Unboxing a 1956-Vintage Bendix G-15 Vacuum Tube Computer

The Bendix G-15 has been called the first personal computer. Despite weighing around half a tonne, using 450 vacuum tubes, consuming around five kilowatts of electricity, and costing about half a million 2023 ironic “dollars”, it was designed to be operated by a single person who interacted with it via an electro-mechanical typewriter, and could load and store programs and data with its built-in paper tape reader and punch. Main program and data memory were provided by a magnetic drum with a capacity of 2160 29-bit words. The drum also served as variable-length delay lines in the bit-serial arithmetic and logic unit. An interpretive system called “Intercom” allowed floating point computation in single or double precision.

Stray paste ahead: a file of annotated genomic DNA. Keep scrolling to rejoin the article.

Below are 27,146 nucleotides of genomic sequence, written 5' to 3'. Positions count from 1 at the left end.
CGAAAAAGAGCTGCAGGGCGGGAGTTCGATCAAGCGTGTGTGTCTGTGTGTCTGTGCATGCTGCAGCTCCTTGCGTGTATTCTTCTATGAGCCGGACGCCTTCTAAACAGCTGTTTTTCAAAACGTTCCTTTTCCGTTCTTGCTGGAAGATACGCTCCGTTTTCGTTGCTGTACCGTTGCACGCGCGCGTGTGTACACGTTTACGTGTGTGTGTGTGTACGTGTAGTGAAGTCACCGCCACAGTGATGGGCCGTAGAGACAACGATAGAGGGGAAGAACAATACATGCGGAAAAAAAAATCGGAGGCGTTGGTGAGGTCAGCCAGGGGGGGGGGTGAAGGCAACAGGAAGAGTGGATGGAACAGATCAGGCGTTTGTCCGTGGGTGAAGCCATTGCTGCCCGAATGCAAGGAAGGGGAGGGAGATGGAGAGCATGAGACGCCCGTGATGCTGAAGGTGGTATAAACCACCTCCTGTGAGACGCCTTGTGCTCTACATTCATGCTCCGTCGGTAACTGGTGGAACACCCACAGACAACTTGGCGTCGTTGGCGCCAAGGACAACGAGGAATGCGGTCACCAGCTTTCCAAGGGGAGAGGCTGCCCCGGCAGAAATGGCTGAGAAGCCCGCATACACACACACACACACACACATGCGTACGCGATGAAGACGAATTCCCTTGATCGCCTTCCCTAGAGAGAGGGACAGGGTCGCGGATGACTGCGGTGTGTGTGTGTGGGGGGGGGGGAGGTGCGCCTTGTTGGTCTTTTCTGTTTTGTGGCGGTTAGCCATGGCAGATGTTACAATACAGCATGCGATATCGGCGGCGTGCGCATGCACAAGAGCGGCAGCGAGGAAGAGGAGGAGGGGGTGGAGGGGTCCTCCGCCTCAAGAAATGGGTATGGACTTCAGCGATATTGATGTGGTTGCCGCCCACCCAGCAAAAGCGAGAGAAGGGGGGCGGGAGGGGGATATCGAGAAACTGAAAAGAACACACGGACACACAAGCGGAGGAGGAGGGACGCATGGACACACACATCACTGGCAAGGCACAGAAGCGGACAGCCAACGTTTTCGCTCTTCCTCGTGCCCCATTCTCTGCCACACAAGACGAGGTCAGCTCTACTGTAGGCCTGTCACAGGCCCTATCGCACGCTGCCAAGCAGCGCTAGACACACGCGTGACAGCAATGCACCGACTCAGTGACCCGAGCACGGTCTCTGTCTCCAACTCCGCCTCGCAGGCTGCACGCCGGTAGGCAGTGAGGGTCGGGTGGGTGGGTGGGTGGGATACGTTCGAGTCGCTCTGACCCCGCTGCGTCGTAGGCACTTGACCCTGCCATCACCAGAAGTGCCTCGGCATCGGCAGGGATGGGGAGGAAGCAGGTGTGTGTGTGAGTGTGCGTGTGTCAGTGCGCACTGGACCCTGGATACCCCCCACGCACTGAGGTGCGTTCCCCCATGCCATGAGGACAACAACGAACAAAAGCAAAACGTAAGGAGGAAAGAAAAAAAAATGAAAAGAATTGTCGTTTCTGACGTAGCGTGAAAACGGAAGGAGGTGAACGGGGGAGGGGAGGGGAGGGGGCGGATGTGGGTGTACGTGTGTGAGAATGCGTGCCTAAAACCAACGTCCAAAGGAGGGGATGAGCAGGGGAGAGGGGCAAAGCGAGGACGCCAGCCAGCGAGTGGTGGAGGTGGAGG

Around 400 G-15 systems were sold between 1956 and 1963.


One of those could take a load off your chipburner

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